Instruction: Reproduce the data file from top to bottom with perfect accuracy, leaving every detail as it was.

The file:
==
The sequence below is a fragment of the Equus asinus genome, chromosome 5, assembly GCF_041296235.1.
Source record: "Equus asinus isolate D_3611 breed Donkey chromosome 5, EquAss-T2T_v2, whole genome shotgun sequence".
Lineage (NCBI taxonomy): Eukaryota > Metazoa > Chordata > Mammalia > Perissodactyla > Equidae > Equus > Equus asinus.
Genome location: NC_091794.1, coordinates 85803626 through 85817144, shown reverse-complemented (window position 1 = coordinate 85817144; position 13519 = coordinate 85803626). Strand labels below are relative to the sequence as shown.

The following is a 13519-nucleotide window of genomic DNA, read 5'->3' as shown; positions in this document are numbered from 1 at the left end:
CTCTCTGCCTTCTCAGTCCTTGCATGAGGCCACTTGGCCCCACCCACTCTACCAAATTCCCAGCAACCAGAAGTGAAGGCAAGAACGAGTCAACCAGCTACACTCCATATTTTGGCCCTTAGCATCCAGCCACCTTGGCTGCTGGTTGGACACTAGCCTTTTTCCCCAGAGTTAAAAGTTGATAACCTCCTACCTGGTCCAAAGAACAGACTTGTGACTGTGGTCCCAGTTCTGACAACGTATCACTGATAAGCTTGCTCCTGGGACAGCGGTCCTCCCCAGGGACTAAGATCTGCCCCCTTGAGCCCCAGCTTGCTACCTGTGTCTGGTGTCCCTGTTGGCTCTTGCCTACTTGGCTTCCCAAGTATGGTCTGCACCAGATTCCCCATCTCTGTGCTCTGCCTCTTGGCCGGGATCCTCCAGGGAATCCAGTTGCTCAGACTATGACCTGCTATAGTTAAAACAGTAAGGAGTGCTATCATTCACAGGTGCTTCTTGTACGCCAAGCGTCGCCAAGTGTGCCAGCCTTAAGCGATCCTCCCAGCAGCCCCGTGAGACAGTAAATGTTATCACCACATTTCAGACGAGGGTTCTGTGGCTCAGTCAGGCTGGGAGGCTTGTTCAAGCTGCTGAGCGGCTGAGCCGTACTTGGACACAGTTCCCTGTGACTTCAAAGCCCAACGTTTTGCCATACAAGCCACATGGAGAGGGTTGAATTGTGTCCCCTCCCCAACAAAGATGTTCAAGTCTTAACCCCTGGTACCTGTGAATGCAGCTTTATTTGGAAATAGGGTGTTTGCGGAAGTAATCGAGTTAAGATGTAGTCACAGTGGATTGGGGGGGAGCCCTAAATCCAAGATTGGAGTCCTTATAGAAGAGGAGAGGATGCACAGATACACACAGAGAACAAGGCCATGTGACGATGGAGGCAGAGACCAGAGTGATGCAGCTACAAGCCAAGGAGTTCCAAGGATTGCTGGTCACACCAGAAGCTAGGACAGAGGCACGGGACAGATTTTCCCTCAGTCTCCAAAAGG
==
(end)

The sequence below is a fragment of the Equus asinus genome, chromosome 5, assembly GCF_041296235.1.
Source record: "Equus asinus isolate D_3611 breed Donkey chromosome 5, EquAss-T2T_v2, whole genome shotgun sequence".
Lineage (NCBI taxonomy): Eukaryota > Metazoa > Chordata > Mammalia > Perissodactyla > Equidae > Equus > Equus asinus.
Genome location: NC_091794.1, coordinates 85803626 through 85817144, shown reverse-complemented (window position 1 = coordinate 85817144; position 13519 = coordinate 85803626). Strand labels below are relative to the sequence as shown.

The following is a 13519-nucleotide window of genomic DNA, read 5'->3' as shown; positions in this document are numbered from 1 at the left end:
CTCTCTGCCTTCTCAGTCCTTGCATGAGGCCACTTGGCCCCACCCACTCTACCAAATTCCCAGCAACCAGAAGTGAAGGCAAGAACGAGTCAACCAGCTACACTCCATATTTTGGCCCTTAGCATCCAGCCACCTTGGCTGCTGGTTGGACACTAGCCTTTTTCCCCAGAGTTAAAAGTTGATAACCTCCTACCTGGTCCAAAGAACAGACTTGTGACTGTGGTCCCAGTTCTGACAACGTATCACTGATAAGCTTGCTCCTGGGACAGCGGTCCTCCCCAGGGACTAAGATCTGCCCCCTTGAGCCCCAGCTTGCTACCTGTGTCTGGTGTCCCTGTTGGCTCTTGCCTACTTGGCTTCCCAAGTATGGTCTGCACCAGATTCCCCATCTCTGTGCTCTGCCTCTTGGCCGGGATCCTCCAGGGAATCCAGTTGCTCAGACTATGACCTGCTATAGTTAAAACAGTAAGGAGTGCTATCATTCACAGGTGCTTCTTGTACGCCAAGCGTCGCCAAGTGTGCCAGCCTTAAGCGATCCTCCCAGCAGCCCCGTGAGACAGTAAATGTTATCACCACATTTCAGACGAGGGTTCTGTGGCTCAGTCAGGCTGGGAGGCTTGTTCAAGCTGCTGAGCGGCTGAGCCGTACTTGGACACAGTTCCCTGTGACTTCAAAGCCCAACGTTTTGCCATACAAGCCACATGGAGAGGGTTGAATTGTGTCCCCTCCCCAACAAAGATGTTCAAGTCTTAACCCCTGGTACCTGTGAATGCAGCTTTATTTGGAAATAGGGTGTTTGCGGAAGTAATCGAGTTAAGATGTAGTCACAGTGGATTGGGGGGGAGCCCTAAATCCAAGATTGGAGTCCTTATAGAAGAGGAGAGGATGCACAGATACACACAGAGAACAAGGCCATGTGACGATGGAGGCAGAGACCAGAGTGATGCAGCTACAAGCCAAGGAGTTCCAAGGATTGCTGGTCACACCAGAAGCTAGGACAGAGGCACGGGACAGATTTTCCCTCAGTCTCCAAAAGG